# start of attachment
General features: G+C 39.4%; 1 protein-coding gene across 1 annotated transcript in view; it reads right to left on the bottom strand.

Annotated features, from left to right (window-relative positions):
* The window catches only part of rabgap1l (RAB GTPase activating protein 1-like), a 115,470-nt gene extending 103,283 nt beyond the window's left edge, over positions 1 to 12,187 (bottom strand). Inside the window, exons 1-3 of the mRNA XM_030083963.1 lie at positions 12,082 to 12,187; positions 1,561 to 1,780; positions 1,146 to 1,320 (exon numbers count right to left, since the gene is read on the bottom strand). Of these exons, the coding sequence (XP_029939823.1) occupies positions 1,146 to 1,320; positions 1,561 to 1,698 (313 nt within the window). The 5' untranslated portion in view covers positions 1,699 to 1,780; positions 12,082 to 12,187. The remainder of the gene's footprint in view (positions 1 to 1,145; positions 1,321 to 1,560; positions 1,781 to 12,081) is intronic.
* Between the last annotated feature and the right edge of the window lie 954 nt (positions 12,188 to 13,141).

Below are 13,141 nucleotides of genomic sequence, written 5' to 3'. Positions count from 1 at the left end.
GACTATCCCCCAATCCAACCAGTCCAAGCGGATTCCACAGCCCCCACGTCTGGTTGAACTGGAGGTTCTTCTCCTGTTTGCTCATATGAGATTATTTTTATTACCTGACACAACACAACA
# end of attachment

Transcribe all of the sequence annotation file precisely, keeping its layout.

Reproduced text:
General features: G+C 39.4%; 1 protein-coding gene across 1 annotated transcript in view; it reads right to left on the bottom strand.

Annotated features, from left to right (window-relative positions):
* The window catches only part of rabgap1l (RAB GTPase activating protein 1-like), a 115,470-nt gene extending 103,283 nt beyond the window's left edge, over positions 1 to 12,187 (bottom strand). Inside the window, exons 1-3 of the mRNA XM_030083963.1 lie at positions 12,082 to 12,187; positions 1,561 to 1,780; positions 1,146 to 1,320 (exon numbers count right to left, since the gene is read on the bottom strand). Of these exons, the coding sequence (XP_029939823.1) occupies positions 1,146 to 1,320; positions 1,561 to 1,698 (313 nt within the window). The 5' untranslated portion in view covers positions 1,699 to 1,780; positions 12,082 to 12,187. The remainder of the gene's footprint in view (positions 1 to 1,145; positions 1,321 to 1,560; positions 1,781 to 12,081) is intronic.
* Between the last annotated feature and the right edge of the window lie 954 nt (positions 12,188 to 13,141).

Below are 13,141 nucleotides of genomic sequence, written 5' to 3'. Positions count from 1 at the left end.
GACTATCCCCCAATCCAACCAGTCCAAGCGGATTCCACAGCCCCCACGTCTGGTTGAACTGGAGGTTCTTCTCCTGTTTGCTCATATGAGATTATTTTTATTACCTGACACAACACAACA